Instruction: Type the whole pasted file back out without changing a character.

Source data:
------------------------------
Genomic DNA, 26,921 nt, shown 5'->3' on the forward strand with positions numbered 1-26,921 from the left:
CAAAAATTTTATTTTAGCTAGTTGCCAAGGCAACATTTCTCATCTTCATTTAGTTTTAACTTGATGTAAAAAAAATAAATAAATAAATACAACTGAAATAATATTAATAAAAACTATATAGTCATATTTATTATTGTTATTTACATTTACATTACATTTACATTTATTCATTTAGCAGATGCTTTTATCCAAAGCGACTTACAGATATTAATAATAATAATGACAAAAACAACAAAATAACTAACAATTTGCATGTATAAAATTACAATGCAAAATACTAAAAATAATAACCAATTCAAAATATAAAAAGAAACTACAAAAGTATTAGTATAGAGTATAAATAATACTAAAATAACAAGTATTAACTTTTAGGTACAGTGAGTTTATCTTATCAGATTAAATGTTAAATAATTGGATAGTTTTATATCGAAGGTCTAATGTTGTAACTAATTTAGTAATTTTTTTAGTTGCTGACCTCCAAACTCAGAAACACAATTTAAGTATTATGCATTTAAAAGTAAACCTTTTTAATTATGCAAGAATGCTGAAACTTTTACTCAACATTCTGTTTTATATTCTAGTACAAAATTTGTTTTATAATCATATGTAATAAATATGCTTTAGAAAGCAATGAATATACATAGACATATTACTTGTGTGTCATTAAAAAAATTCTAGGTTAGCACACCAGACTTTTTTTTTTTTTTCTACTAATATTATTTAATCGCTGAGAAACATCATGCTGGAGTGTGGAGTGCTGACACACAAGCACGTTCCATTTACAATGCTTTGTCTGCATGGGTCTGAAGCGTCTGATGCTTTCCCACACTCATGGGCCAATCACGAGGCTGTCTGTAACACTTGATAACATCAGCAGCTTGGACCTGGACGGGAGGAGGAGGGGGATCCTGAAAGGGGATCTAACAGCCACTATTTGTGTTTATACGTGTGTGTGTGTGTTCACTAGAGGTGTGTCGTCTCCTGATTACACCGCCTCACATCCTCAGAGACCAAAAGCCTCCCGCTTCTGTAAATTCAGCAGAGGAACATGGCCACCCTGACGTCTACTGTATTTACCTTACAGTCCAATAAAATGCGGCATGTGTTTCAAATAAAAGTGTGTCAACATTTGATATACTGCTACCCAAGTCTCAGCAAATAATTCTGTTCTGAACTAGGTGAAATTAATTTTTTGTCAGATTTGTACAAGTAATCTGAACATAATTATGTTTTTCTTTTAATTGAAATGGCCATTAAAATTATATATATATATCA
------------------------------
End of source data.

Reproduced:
Genomic DNA, 26,921 nt, shown 5'->3' on the forward strand with positions numbered 1-26,921 from the left:
CAAAAATTTTATTTTAGCTAGTTGCCAAGGCAACATTTCTCATCTTCATTTAGTTTTAACTTGATGTAAAAAAAATAAATAAATAAATACAACTGAAATAATATTAATAAAAACTATATAGTCATATTTATTATTGTTATTTACATTTACATTACATTTACATTTATTCATTTAGCAGATGCTTTTATCCAAAGCGACTTACAGATATTAATAATAATAATGACAAAAACAACAAAATAACTAACAATTTGCATGTATAAAATTACAATGCAAAATACTAAAAATAATAACCAATTCAAAATATAAAAAGAAACTACAAAAGTATTAGTATAGAGTATAAATAATACTAAAATAACAAGTATTAACTTTTAGGTACAGTGAGTTTATCTTATCAGATTAAATGTTAAATAATTGGATAGTTTTATATCGAAGGTCTAATGTTGTAACTAATTTAGTAATTTTTTTAGTTGCTGACCTCCAAACTCAGAAACACAATTTAAGTATTATGCATTTAAAAGTAAACCTTTTTAATTATGCAAGAATGCTGAAACTTTTACTCAACATTCTGTTTTATATTCTAGTACAAAATTTGTTTTATAATCATATGTAATAAATATGCTTTAGAAAGCAATGAATATACATAGACATATTACTTGTGTGTCATTAAAAAAATTCTAGGTTAGCACACCAGACTTTTTTTTTTTTTTCTACTAATATTATTTAATCGCTGAGAAACATCATGCTGGAGTGTGGAGTGCTGACACACAAGCACGTTCCATTTACAATGCTTTGTCTGCATGGGTCTGAAGCGTCTGATGCTTTCCCACACTCATGGGCCAATCACGAGGCTGTCTGTAACACTTGATAACATCAGCAGCTTGGACCTGGACGGGAGGAGGAGGGGGATCCTGAAAGGGGATCTAACAGCCACTATTTGTGTTTATACGTGTGTGTGTGTGTTCACTAGAGGTGTGTCGTCTCCTGATTACACCGCCTCACATCCTCAGAGACCAAAAGCCTCCCGCTTCTGTAAATTCAGCAGAGGAACATGGCCACCCTGACGTCTACTGTATTTACCTTACAGTCCAATAAAATGCGGCATGTGTTTCAAATAAAAGTGTGTCAACATTTGATATACTGCTACCCAAGTCTCAGCAAATAATTCTGTTCTGAACTAGGTGAAATTAATTTTTTGTCAGATTTGTACAAGTAATCTGAACATAATTATGTTTTTCTTTTAATTGAAATGGCCATTAAAATTATATATATATATCA